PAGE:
Herald Journal, May 9, 2005
St. Boni Farm Store closing after more than 70 years in business
By Ryan Gueningsman
The Logelin’s friend, Andy Nimmer, owned a cafe in St. Boni, and every so often, people would say “Andy, you’ve been around a while, and done some traveling in your day. What’s the easiest way to get to California?”
Nimmer would always respond “Get on Highway 7 and head west until you hit the water, then take a left,” Logelin recalled with a laugh.
Now that he and Phyllis are shutting down the sales operation of their store May 20, they are planning on doing just that.
The store began its operations in 1932 by Logelin’s father, Matt, and has continued in the family ever since. The business was originally a “feed and seed” establishment, and oftentimes, when Matt would head to the Minneapolis area, patrons would ask him to pick them up appliances, paint, tires “all kinds of different things,” Tom said.
“He developed a network of suppliers before anyone knew what the word network meant,” Tom said. “He had more cotton-pickin’ people he’d buy supplies from.”
From there came a small store. In 1941, appliances were introduced to the store, and the rest is history.
Matt eventually sold the store to Tom’s brother, Don, and following Don’s death, Tom and Phyllis bought the business. Their son, Paul, of Lester Prairie, has also been in the business more than 20 years.
Logelin recalls serving up to four generations of familiar names, including the Marketons of the Waverly area, the Diers of the Howard Lake area, the Mickolicheks from the Silver Lake area, and the Gueningsmans from the Winsted area.
“We have generations in those families we’ve been able to serve,” he said. “Most of those relationships were built by dad back in the 1930s.”
Logelin said the closing of the sales department is mainly due to the larger stores making it harder and harder to compete.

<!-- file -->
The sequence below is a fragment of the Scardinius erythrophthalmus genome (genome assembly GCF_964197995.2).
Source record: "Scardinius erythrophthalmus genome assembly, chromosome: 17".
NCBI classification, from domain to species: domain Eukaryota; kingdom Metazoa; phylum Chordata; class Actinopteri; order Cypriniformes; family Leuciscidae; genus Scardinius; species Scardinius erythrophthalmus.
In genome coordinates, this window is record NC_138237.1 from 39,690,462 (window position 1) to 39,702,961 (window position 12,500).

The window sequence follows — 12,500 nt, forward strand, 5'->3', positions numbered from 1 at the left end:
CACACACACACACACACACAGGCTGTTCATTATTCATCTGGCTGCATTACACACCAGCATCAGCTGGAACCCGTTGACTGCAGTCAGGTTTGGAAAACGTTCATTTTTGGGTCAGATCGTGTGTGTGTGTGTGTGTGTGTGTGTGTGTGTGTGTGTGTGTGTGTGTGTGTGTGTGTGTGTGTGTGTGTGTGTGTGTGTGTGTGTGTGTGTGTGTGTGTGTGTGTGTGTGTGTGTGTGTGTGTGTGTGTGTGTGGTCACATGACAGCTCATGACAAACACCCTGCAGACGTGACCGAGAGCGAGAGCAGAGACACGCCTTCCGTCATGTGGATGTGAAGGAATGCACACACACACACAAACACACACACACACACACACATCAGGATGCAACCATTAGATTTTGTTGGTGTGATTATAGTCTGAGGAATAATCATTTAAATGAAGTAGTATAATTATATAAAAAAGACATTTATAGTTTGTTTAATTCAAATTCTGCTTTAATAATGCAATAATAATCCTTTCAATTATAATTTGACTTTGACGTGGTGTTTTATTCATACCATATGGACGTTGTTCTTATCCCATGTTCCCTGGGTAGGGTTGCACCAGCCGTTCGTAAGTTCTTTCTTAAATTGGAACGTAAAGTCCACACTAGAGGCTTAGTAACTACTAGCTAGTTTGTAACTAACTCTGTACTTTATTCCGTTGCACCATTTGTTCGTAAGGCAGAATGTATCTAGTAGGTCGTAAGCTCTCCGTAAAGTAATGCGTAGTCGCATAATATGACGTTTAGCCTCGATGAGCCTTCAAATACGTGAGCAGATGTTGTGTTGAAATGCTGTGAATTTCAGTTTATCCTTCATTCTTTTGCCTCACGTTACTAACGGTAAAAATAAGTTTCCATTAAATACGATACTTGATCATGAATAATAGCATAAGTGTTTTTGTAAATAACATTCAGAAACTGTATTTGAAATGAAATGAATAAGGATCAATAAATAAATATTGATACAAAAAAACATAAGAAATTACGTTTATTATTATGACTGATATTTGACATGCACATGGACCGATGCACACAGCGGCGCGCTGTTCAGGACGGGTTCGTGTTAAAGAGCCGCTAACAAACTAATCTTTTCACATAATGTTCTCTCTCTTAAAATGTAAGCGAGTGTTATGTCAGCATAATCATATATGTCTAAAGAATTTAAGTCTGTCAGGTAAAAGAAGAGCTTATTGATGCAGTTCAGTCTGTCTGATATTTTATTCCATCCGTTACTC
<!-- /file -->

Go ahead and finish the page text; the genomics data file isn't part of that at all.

“It’s a simple fact of the matter that the big boys are selling appliances, and the margins are getting smaller and smaller, and the profits are getting less and less,” Logelin said. “There’s a limit as to how much fun a 67-year-old man can have without making any money. It’s like David and Goliath, but in this case, David didn’t win.”
He said over the years, he has watched the integrity be taken out of business, and said that now “you need a lawyer to make almost any transaction.”
“Common sense isn’t as common as it used to be,” Logelin said.
The service business is going to remain in operation, Logelin said, with two long-time employees, Rick Donovan and Kevin Stiegen, keeping up the operations and maintenance.
Tom and Phyllis are going to be spending more time traveling, as well as spending quality time with their grandchildren. Even with his retirement, he still believes a small part of America is being lost by the bigger corporations.
“I maintain that small-town USA is in jeopardy,” Logelin said. “People are driving by Al’s Diner to go to Applebee’s, and we’re going to lose something.”
Words to live by
A man who’s obviously happy having served people for the past many years, Logelin said the biggest thing is to just “enjoy life.”
“If you’re not happy with what you’re doing go do something that’ll make you happy,” he said. “If you want something, you gotta work hard.”
Hard works is nothing new to Logelin, as he was a charter member of the St. Boni Lions, a member of the Waconia Knights of Columbus, chairman of the Waconia School Board, and also past president of the St. Bonifacius Catholic Church council.
“The good Lord has smiled on Tommy in his lifetime, that’s for sure,” Tom said with a smile.
And as far as dealing with customers on a daily basis, he said “never forget who puts the food on your table.”